When my daughter started to show signs of dropping her nap, I went into full-on panic mode. If you’re anything like me, nap time is the only time during the day that you can actually think and get anything productive done. I really think they should make nap time productivity an Olympic sport because I would win gold every year. So when my kid decided to grow out of her nap, I may or may not have hyperventilated a little.
I decided quickly that I would have none of it, and I immediately began to implement a quiet time in place of nap time. I wasn’t sure if my plan to keep her in her room for a couple of hours every day would actually work, but I was desperate and had to give it a shot. Lucky for me, my daughter took to it rather well, and we have been happily having quiet time in place of nap time for over a year now. Here are some of my best tips for starting this practice in your own home.
1. Set a schedule and stick to it.
This should be implemented when you have a napper on your hands, but if you haven’t already done it, start now. For me, nap/quiet time is directly after lunch, so it usually starts around 12:30. My kids know that we have our rest time after lunch, and there are no negotiations or arguing about it. Sure, I’ll still get some push back some days, but for the most part, my kids are used to (and thrive on) our routine, so nap/quiet time happens relatively easily.
2. Set expectations ahead of time.
When you first start implementing quiet time instead of nap time, make sure your toddler knows what you expect. For instance, I would tell my daughter, “It is time for rest. You don’t have to go to sleep, but you have to stay in your room and play quietly.” I would then set her up with her activities (see below) and set her special clock to change colors when her quiet time was over (see below) so she knew what she was allowed to play with and when she was allowed to come out her room.
3. Set up quiet time activities.
For my daughter, she has a dollhouse and books in her room. These are her go-to activities for quiet time. She also has an “art cart” where I have organized her coloring books and colored pencils and crayons. I also bought her a small boombox (yeah, they still make them!) and gave her a handful of children’s CDs and she loves to listen to her music (quietly) and dance. She rotates through these activities during her rest time and stays happy as a clam.
4. Be flexible.
There will be days when quiet time doesn’t go as planned or it gets interrupted. This is life and you have to just roll with the punches sometimes. There have been plenty of days in my house when my daughter just will not settle into her quiet time. Those days, I lower my own expectations a bit and either give her the iPad or let her watch a bit of a movie in the playroom. It’s probably not the best parenting, but mama needs to get stuff done!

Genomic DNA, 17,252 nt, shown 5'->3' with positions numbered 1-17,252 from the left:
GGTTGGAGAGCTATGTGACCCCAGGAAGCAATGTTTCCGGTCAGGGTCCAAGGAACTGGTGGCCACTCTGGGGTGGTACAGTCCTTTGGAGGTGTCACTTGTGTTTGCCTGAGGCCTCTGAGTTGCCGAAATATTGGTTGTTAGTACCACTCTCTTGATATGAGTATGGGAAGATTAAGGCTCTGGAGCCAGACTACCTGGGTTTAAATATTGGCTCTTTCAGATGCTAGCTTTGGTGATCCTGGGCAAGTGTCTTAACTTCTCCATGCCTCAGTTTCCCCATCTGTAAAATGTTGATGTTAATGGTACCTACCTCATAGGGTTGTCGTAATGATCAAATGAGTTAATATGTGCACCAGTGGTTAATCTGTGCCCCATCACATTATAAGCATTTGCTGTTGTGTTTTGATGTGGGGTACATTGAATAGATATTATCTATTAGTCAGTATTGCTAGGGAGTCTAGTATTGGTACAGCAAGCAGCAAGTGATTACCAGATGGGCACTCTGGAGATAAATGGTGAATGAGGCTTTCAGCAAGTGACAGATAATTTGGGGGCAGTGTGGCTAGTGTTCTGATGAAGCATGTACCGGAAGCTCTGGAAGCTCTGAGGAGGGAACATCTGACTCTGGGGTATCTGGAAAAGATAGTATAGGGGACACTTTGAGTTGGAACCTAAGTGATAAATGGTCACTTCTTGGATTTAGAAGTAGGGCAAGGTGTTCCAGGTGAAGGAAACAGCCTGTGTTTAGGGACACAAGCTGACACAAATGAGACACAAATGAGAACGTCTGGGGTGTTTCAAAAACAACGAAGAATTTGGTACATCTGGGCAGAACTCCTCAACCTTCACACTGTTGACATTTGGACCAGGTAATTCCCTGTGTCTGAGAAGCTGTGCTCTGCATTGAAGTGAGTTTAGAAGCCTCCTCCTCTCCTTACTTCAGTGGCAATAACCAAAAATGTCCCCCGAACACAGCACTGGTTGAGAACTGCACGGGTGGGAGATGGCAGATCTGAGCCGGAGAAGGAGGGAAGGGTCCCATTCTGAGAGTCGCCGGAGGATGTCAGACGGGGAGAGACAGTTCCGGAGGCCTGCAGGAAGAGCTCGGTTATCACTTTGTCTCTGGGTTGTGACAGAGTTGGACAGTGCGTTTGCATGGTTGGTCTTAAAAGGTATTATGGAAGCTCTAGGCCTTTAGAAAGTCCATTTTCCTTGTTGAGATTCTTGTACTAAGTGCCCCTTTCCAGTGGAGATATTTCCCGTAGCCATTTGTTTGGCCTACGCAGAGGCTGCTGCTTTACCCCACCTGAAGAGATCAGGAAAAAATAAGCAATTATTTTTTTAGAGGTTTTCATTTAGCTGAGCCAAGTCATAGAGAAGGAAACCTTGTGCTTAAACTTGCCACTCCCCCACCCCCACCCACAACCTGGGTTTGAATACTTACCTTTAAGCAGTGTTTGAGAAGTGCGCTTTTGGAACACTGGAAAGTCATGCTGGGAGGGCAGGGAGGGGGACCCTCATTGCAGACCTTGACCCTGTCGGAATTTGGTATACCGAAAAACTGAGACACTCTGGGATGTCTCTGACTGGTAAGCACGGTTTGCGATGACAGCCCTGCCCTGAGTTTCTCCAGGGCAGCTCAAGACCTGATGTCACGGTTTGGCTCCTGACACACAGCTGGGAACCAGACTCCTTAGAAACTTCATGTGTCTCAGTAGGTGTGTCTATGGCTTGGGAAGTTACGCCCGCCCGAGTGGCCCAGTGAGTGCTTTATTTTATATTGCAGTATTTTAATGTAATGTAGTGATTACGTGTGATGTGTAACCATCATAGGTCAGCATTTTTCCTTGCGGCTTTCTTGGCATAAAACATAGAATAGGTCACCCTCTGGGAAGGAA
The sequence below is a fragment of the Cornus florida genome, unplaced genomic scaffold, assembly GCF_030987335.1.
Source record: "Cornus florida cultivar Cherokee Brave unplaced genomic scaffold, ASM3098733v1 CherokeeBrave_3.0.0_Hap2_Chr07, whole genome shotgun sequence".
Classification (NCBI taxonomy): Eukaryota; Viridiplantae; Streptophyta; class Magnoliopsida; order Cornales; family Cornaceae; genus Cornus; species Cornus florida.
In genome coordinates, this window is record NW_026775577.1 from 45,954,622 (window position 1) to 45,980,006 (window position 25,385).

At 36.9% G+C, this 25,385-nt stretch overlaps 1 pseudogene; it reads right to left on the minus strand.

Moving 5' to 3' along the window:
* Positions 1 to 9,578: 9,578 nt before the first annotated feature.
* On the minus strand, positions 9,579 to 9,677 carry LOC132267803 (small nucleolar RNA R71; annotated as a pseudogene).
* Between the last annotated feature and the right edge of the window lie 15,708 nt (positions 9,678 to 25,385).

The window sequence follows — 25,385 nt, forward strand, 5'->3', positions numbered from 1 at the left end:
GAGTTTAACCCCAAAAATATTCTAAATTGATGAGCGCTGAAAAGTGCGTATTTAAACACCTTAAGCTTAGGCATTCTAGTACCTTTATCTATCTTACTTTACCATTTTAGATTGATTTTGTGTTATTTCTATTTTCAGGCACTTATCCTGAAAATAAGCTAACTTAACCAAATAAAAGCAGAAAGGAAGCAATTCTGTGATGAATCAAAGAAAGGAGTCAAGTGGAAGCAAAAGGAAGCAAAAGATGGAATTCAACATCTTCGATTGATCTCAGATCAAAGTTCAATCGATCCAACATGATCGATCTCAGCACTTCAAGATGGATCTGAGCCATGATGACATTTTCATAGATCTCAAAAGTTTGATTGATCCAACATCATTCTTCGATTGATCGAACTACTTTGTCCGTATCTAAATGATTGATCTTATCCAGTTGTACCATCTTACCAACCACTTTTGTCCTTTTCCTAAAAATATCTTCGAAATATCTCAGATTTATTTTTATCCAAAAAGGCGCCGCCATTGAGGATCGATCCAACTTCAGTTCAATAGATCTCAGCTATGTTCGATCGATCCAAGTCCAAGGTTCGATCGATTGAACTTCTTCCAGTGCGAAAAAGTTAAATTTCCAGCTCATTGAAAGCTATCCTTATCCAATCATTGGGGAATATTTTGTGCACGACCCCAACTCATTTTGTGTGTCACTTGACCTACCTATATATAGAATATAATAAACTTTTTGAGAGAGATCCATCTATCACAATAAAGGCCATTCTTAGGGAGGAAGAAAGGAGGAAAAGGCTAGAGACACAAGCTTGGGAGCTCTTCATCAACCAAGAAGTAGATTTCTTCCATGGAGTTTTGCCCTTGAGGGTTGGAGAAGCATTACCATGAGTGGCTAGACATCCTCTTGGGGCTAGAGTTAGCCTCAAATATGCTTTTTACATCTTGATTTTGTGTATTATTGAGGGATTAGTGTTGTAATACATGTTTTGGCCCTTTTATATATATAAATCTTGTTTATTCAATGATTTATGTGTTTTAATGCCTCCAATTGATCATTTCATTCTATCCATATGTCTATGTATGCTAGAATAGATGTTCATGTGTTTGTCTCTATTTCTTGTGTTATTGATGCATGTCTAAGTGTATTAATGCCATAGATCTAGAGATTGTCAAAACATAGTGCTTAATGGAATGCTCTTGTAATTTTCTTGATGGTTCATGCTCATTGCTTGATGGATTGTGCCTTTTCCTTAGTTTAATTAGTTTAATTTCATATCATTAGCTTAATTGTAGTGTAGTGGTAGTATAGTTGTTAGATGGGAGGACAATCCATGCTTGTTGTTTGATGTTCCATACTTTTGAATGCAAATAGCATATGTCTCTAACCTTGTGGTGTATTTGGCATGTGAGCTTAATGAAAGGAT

5. Get a special clock.
One of the best purchases I ever made was the Tot Clock. I have one for each of my children. This is a special digital clock that you can set up to turn blue when it’s nap or bedtime and turn yellow when it’s time to wake up. Not only does this little clock make my life easier during quiet time, but it’s also changed my life in the mornings.
My kids know that even if they wake up when their clock is blue (like at 5:45 a.m.), they cannot get out of bed until it turns yellow (at 7:00 a.m.). More often than not, my early riser son will wake up and see his clock is blue, so he will lie back down and FALL BACK ASLEEP until the clock is yellow. I kid you not, the Tot Clock has saved my sanity more than I can tell you. It is worth every single penny.
6. Don’t skip weekends.
I know it’s tempting to skip quiet time during weekends because, if your weekends are anything like mine, there are things to do and places to go. It’s easy to think that since your toddler doesn’t really nap anyway, they’ll be fine staying out all day. And on some days, that might be true, but try not to make a habit of it. Even though your toddler may not need a nap, they still need that rest time every day. If they are constantly going and overstimulated by activity on the weekends, it will be much harder for you to keep a consistent quiet time schedule during the week.
7. Offer lots of praise after each quiet time.
After each successfully completed quiet time, offer your toddler a lot of praise for being such a big boy/girl and playing quietly in his/her room. This is important, especially in the beginning when quiet time is a new concept. If your toddler needs to see evidence of his successes, set up a sticker chart and let them choose and place a sticker on the chart after every good quiet time. When the chart is filled up, perhaps take them to the store to choose a new quiet time toy or activity.
While it can be scary for moms to transition from nap time to quiet time, implementing these tips will help smooth out the process and make it easier for moms and toddlers alike. Be patient and consistent with your toddler, set them up with fun, quiet play activities, and give lots of praise for a job well done.
Good luck, mama!